From asylum seekers to antisemitism, an Israeli-American Jewish student dialogue broaches tough issues
National Jewish organizations worry about Jewish life on campus and a gap between Israeli and American Jews. This program attempted to address both.
Gil Cohen Magen/Xinhua via Getty Images
How should Jews define “freedom?” What’s Israel’s responsibility to non-Jewish asylum seekers within its borders? What should American Jews do to combat racism?
These questions were just some of the thorny issues tackled by a group of two dozen college students, half in New Jersey and half in central Israel, in a series of five conversations this spring that attempted to bridge the divide between the two countries by addressing sensitive topics head-on.
For decades, national Jewish organizations have fretted about the state of Jewish life on campus, and about a growing gap between Israeli and American Jews. This program, which involved students from Rutgers and Bar-Ilan Universities, attempted to address both — by pairing a dozen Jewish college students at New Jersey’s flagship school with their peers at a Modern Orthodox university outside of Tel Aviv.
The discussions took place every Sunday for five weeks and involved text study, small-group discussions and meetings between and within the two cohorts. The meetings primarily took place virtually to allow for the intercontinental partnership, though the Bar-Ilan cohort had a final, in-person meeting among themselves to close out the program.
Demand was high — more than 90 students at Bar-Ilan, from across the Jewish religious spectrum, applied for the dozen spots, while around 20 students at Rutgers applied. The program was funded by Hillel Israel as well as the Halperin Family Foundation.
“There were definitely a lot more differences between the American thought process and the Israeli thought process, especially on things like social justice and privilege,” said Samantha Gelber, a student participant from Rutgers now entering her sophomore year. “All of the [Israeli] students we talked to were so well-educated and informed and really opened my eyes to a lot more about cultural differences and how we can all still live together.”
The discussions that were the most “generative,” said Rabbi Jason Cook, Rutgers Hillel’s senior Jewish educator, were those that focused on issues related to identity, such as Israel’s self-definition as a Jewish state. For example, when students discussed immigration issues in Tel Aviv, Cook said, a large part of their discussion centered around what it means to be a Jewish state in the wider framework of responsibility and accountability to others. While American Jews have tended to be outspoken in advocating for immigrants, the status of African asylum seekers has divided Israeli society.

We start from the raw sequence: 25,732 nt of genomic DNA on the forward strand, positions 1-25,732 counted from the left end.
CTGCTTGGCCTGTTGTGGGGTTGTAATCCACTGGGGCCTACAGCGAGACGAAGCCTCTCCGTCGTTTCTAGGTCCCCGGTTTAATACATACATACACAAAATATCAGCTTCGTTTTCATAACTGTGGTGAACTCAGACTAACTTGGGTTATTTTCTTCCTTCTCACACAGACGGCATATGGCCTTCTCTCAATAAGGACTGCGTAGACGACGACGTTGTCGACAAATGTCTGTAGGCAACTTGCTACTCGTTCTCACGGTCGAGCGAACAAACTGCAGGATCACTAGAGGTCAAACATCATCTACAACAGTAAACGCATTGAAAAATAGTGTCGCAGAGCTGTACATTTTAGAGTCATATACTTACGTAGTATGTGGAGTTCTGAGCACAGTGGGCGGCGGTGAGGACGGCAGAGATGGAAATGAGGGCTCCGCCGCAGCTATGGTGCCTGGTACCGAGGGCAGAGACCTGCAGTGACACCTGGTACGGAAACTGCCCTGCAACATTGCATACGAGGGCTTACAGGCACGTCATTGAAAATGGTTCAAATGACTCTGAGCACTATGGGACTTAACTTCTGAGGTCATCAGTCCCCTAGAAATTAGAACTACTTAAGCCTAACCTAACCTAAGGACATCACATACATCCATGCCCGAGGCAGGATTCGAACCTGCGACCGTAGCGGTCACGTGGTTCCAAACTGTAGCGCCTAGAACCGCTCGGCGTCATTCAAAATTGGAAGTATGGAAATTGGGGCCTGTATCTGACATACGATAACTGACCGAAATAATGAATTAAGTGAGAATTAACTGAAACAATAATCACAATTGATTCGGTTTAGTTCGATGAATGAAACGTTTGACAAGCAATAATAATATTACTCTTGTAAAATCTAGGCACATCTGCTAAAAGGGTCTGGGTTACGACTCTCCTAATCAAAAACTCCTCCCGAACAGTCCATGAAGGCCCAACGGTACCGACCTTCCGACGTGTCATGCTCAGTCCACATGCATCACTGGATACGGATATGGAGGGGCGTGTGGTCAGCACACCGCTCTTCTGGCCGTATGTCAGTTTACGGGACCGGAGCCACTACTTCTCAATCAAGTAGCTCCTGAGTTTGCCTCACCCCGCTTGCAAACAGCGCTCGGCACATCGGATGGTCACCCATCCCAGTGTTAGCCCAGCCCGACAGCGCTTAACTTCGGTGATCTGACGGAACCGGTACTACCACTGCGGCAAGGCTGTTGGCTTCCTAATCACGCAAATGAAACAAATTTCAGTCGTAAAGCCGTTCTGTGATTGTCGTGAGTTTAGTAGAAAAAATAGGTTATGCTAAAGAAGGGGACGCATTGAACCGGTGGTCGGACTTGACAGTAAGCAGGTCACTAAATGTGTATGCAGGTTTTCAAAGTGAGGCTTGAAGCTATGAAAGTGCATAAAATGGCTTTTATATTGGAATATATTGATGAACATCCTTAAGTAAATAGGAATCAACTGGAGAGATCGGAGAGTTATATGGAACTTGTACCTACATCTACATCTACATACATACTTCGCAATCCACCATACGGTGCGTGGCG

“This program was to facilitate relationships that our students would never have gotten in any other context,” Cook, one of the program’s facilitators, told eJP. “Everybody who participated in this program, I think, was moved in some way.”
There were some hot-button issues, however, that the program did not address. The students did not directly discuss the Israeli-Palestinian conflict, which Gelber called “odd.” But she added that it may have felt “unnatural,” as the program focused on Jewish identity, rather than examining the Palestinian experience.
Esther Abramowitz, Hillel International’s associate vice president for Global Israel Experiences and the facilitator for the Israeli students, noted that one conversation, on the experience of Jews of color, was a particularly hard one for Israeli students to understand, as terminology that may come naturally to Americans is not common in a state that’s majority Jewish, and in which most of the Jews hail from non-European countries.
“If you’re in Israel, [it] doesn’t make sense to think about that thing,” said Ron Cohen, a Bar-Ilan student who participated in the program, referring to the term “Jews of color.” “But when I thought about it deeply, of course it’s different.”
Cohen said he joined the program because of his love for meeting new people and learning about other cultures, and told eJP he found the experience “really good,” as it exposed him to different opinions, both from Israelis in his cohort and from his American counterparts.
Gelber, for her part, noted that Hebrew does not have a direct word for “privilege,” a term that animates much of American social justice discourse. She appreciated learning about Israel’s mandatory military service, part of whose mission is to narrow socioeconomic and cultural gaps in the country. And she found it “hard to understand” that the Bar-Ilan students live in a place where antisemitism is “not something they’re thinking about,” at a time when it’s on the rise in the United States.
Cook hopes the program will take place again next year. And Abramowitz hoped the students’ conversations with their “cousins from the other side of the pond” would have a positive impact on the Jewish world writ large.
“We just need to talk to each other, talk about really important questions,” she said. “And the more we can have these conversations, there will be less of a chasm.”